Thailand's cashless ecommerce

Rabbit Pay being used at McDonald’s In Thailand Source:

Thailand’s ecommerce market is booming and shaping up to be one of Asia’s top performers. The imminent start of the government’s national e-payment system aimed at making Thailand a cashless society and expected to see double-digit growth.

The value of the ecommerce market was forecast to be $58.4 billion (2.1 trillion THB) in 2015, a 3.65% increase from 2014. Moody’s Analytics found that the increased use of electronic payments, including credit, debit and prepaid cards, added $3.18 billion (0.19%) to Thailand’s gross domestic product from 2011-2015, the largest weighted average increase in Asia.

The big winner in Thailand’s online marketplace has been its social commerce scene. Thai consumers are rated as being among the most likely in the world to use social media networks to find products and sellers. A March 2016 survey by PwC found that 51% of online Thai shoppers had purchased directly via social media. The rise of mobile commerce has proven to be a boom for e-payments platforms.

The national e-payment system, which will be launched by the government this fall, aims to make Thailand cashless and support the country’s digital economy policy.

Analysts expect the national e-payment program to help propel growth in ecommerce and related fintech.

Earlier this month, Facebook was revealed to be trialing an option in Thailand that would allow users to pay for products listed on Facebook Page, but Facebook is late to the party. Chat app Line, with two million users base has already launched extensive payment options. Alibaba’s third party e-payment platform, Alipay, has also been making inroads in Thailand, along with some of its main Chinese competitors.

As global giants continue to close in, it is this knowledge that could allow the Thailand ecommerce landscape to avoid the fates of South Korea or the United States, where the market was consolidated to the point that only the major players were left standing.

A version of this appeared in Forbes on June 27. Read the full article here.

brexit impact on thailand not concerned gov, sleeping asian man

The Thai government is positive about Brexit, as officials insist that Britain’s exit from the European Union is unlikely to negatively affect any trade talks Thailand has with the EU. In fact, the Brexit will release a lot of restrictions for its trade policies with Southeast Asian countries. If Britain wanted to initiate a free bilateral trade pact with Thailand, the talks could happen instantly without waiting for a green light from EU commissioners, said Sirinart Chaimun, Director General of the Trade Negotiations Department.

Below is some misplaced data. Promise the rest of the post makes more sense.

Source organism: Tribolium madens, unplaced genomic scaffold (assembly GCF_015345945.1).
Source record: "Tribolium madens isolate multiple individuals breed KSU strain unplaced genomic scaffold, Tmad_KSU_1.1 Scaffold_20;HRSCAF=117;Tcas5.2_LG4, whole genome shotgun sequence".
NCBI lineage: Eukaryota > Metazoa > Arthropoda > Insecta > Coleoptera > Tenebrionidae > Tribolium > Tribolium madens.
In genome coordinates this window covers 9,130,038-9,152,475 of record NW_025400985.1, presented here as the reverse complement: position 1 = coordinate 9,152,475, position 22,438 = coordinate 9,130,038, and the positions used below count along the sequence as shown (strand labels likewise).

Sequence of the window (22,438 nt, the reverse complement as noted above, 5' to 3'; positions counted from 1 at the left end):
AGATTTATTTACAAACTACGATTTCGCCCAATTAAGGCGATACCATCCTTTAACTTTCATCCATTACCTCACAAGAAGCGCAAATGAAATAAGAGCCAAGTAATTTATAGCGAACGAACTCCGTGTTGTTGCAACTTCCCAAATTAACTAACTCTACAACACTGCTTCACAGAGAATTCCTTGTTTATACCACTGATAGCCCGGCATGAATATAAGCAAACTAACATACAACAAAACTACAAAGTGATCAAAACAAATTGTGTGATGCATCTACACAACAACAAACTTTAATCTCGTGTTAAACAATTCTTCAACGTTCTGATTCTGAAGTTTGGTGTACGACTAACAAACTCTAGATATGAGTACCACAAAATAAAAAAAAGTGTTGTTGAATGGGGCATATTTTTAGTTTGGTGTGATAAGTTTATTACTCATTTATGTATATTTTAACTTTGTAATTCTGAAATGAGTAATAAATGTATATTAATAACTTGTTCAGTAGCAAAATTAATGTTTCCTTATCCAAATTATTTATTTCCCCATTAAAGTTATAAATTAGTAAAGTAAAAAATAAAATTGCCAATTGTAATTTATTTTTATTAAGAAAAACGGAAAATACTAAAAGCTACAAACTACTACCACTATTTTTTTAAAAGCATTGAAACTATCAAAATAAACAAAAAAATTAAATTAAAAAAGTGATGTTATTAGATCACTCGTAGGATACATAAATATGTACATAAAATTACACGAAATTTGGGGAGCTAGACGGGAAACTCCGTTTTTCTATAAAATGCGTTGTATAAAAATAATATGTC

Negotiations for a Thai-EU FTA were formally launched on March 6, 2013. Currently, EU commissioners were reluctant to hold any talks with Thailand until the country’s new constitution is in place. These talks were suspended following Thailand’s 2014 military coup. In June 2015, the EU said it would delay signing an agreement on closer economic and political ties, due to Thailand’s political unrest.

The Brexit will release a lot of restrictions for its trade policies with Southeast Asian countries.

In 2015, Thailand’s exports to the 28 EU countries were just under $22 billion, down 6% from 2014. Shipments to Britain were worth $4 billion. Shipments to the EU contributed to 9% of Thailand’s total export value. The numbers seem to suggest that if anything, Thailand’s own political instability has more of an impact on the country’s international trade, more than Brexit itself.

A version of this appeared in Bangkok Post on June 27. Read the full article here.